Tuesday, May 11, 2010

Australia's West Coast: our trip to Perth and the Margaret River

Before I give my verdict on Western Australia, this continent's vast golden state, I'll provide a bit of background to put it in perspective.
  • Perth, WA's capital, is considered the world's most isolated city. Perth is closer to Singapore than it is to Sydney (4.5 hours by plane)!
  • Western Australia comprises one third the Australian continent, but only 10% of its population, a mere 2.2 million people.
  • 36% of Western Australia is covered by sheep stations. I didn't do the research, but surely some of these are bigger than small European countries.
You get the idea; WA is remote. And though Perth didn't knock our socks off, the Margaret River area with its rolling acres of vineyards and gorgeous beaches, really did. We loved it and I know you would, too. As long as you love wineries. Or beaches. If you don't like either of those, you're really missing out! Seriously, I felt I could have enjoyed a whole week or two in the region, and without recapping the whole trip, here's why.

The Foodie/Yuppie Scene

For some crazy reason I thought that once we got out of glamorous Sydney, prices for food and accommodations would go down. Silly me. That isn't the case at all, but I think I can sort of understand why. I've just been harping on about how remote it is; well, distance is one factor that can increase food prices. More importantly, though, WA is home to some really classy dining establishments: restaurants run by thoughtful chefs who care about serving fresh, local ingredients.

Mickey and I spent our first evening in Margaret River dining at Wino's, a restaurant and bar with an award-winning wine list and a tapas-style menu. The herby hand-cut chips were a treat, but we had to pass on the peach creme brulee... next time. We also enjoyed lunch at Wise, the only one of the region's wineries with an ocean view, and dinner at Must, arguably Margaret River's best restaurant. Our hosts at Llewellin's Guest House, Jo and James, hooked us up with free pate because they know the owners of the restaurant.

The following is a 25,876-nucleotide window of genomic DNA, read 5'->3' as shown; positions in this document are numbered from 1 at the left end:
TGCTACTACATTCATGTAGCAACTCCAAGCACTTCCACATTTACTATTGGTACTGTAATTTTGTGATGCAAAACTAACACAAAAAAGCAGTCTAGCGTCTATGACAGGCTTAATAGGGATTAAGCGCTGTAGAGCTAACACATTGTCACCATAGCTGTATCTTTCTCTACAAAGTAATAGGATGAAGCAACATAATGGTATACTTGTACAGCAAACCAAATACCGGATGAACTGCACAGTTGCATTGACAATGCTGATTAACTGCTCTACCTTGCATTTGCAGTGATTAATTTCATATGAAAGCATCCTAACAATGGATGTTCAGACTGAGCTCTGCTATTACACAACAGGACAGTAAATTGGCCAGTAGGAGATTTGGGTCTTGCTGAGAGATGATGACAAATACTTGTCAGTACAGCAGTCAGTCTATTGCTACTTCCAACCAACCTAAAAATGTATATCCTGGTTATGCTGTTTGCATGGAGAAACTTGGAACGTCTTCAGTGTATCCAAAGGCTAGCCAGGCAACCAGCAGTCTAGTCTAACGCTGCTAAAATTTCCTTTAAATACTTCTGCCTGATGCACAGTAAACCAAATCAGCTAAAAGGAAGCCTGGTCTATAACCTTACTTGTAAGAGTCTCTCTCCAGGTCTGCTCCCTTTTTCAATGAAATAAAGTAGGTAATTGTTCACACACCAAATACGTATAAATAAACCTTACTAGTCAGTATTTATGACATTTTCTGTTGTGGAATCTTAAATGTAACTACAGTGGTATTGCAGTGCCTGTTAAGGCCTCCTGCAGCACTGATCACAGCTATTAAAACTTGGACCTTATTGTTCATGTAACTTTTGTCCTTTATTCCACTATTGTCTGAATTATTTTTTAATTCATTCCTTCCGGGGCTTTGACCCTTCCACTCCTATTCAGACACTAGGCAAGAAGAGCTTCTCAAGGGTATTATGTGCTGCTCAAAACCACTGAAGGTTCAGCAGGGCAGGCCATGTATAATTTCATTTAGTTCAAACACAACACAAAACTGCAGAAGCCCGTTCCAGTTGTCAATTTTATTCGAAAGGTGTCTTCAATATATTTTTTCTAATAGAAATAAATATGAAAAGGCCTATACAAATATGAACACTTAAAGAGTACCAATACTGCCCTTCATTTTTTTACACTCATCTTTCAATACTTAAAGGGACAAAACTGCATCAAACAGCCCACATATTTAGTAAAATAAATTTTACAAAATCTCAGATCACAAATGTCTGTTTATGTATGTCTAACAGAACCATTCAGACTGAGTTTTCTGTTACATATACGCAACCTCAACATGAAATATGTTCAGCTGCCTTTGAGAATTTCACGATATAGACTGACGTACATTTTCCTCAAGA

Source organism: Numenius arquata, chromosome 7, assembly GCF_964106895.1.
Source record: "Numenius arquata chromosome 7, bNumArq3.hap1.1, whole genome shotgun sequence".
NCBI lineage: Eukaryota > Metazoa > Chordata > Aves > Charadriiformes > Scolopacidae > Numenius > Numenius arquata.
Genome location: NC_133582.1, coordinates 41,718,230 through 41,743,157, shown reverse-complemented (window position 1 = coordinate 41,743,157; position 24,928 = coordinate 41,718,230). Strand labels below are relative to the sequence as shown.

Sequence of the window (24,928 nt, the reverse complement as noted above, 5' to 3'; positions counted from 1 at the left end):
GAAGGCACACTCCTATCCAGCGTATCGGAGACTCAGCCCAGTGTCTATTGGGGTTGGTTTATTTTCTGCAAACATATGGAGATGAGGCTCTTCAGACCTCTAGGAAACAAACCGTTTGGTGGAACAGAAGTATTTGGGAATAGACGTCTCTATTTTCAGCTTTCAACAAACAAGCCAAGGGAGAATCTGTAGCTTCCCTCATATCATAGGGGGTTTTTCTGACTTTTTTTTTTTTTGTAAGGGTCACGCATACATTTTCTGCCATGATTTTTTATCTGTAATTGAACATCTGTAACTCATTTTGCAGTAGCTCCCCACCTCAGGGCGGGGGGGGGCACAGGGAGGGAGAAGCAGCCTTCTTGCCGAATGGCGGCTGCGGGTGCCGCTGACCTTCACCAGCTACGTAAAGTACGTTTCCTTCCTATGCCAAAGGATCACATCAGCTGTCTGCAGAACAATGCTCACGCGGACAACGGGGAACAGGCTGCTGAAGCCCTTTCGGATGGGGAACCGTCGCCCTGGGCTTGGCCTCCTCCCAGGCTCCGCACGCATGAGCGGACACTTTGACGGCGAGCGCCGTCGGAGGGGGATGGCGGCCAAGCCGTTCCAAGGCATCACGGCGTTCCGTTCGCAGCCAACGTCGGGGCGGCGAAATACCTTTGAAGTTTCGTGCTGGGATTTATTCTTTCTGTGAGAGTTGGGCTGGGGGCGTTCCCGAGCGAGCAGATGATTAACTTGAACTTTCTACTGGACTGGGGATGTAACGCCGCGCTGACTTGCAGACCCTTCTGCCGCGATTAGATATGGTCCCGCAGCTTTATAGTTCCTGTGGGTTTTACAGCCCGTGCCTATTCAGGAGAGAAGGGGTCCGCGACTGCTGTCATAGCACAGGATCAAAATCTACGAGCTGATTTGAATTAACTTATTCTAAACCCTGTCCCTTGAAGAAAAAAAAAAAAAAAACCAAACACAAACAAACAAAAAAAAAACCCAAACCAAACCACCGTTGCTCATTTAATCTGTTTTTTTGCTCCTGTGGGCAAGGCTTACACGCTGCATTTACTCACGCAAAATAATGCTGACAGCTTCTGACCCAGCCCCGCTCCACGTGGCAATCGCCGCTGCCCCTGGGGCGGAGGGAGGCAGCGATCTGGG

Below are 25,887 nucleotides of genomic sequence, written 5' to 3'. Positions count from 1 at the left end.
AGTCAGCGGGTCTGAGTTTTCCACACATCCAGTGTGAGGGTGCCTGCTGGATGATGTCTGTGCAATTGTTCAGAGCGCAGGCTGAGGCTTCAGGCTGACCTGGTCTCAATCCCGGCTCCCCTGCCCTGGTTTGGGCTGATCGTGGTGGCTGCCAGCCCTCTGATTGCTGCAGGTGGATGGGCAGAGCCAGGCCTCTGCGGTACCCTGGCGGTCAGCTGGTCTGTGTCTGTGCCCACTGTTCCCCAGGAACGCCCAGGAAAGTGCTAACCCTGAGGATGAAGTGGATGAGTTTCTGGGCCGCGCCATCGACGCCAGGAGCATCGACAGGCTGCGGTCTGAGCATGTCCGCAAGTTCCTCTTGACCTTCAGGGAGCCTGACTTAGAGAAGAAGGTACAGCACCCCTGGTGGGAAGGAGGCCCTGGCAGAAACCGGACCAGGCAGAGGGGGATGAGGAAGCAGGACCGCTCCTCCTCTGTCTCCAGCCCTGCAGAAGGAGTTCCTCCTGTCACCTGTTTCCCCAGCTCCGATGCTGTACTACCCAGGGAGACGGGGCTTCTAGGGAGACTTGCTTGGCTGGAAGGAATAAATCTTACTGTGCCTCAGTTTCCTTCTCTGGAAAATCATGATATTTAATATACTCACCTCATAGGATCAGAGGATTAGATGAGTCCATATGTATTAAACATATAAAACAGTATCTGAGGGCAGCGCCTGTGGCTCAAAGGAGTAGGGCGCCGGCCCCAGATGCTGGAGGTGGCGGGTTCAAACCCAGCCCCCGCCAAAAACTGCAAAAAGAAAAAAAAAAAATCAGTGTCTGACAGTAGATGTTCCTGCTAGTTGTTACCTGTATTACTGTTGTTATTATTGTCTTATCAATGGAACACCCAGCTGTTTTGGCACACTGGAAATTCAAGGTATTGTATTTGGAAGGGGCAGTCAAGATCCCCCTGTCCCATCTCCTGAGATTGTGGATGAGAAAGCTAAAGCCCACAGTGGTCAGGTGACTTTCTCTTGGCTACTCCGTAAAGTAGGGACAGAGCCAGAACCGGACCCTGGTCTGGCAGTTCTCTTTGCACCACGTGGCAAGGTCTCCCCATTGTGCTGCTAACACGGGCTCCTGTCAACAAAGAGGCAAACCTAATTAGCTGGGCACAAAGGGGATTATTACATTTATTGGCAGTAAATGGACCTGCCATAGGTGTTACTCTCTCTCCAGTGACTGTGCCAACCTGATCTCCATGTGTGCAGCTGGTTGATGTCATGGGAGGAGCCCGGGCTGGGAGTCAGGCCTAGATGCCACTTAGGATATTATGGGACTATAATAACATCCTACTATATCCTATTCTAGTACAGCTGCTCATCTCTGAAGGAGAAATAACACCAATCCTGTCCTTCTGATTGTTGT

Speaking of which, Llewellin's deserves a lot of the credit for us falling in love with Margaret River. Jo and James have decorated the rooms beautifully, made excellent recommendations and took extraordinarily good care of us. James even made gluten free chocolate and pistachio scones for me on our last day!

Lighthouse Tour 2010

Mickey and I never used to give a lot of thought to lighthouses, but on this trip we found ourselves visiting two: one at Cape Naturaliste and another at Cape Leeuwin, the point at which the Southern and Indian Oceans meet. Both offered wildly expensive tours ($15, dude, it's picturesque, but it's a lighthouse), but we did pay a smaller fee to walk around the lighthouses and poke around their tiny museums. I was fascinated by the lives of the lighthouse workers in the days before lighthouse maintenance was automated. They had to tend to the thing every hour, worked in shifts and almost never took a holiday.

Mickey and I try to pick up a Christmas ornament from every destination we visit. The natural choice would have been a tasteful little lighthouse, and we found dozens of lighthouse magnets, key chains, pencils, etc. but alas, no ornaments. We instead took home a cow figurine decorated in a mardis gras style. The international traveling cow parade, featuring life-sized cows decorated by local artists, had reached Margaret River so we took pictures with cows in front of almost every winery.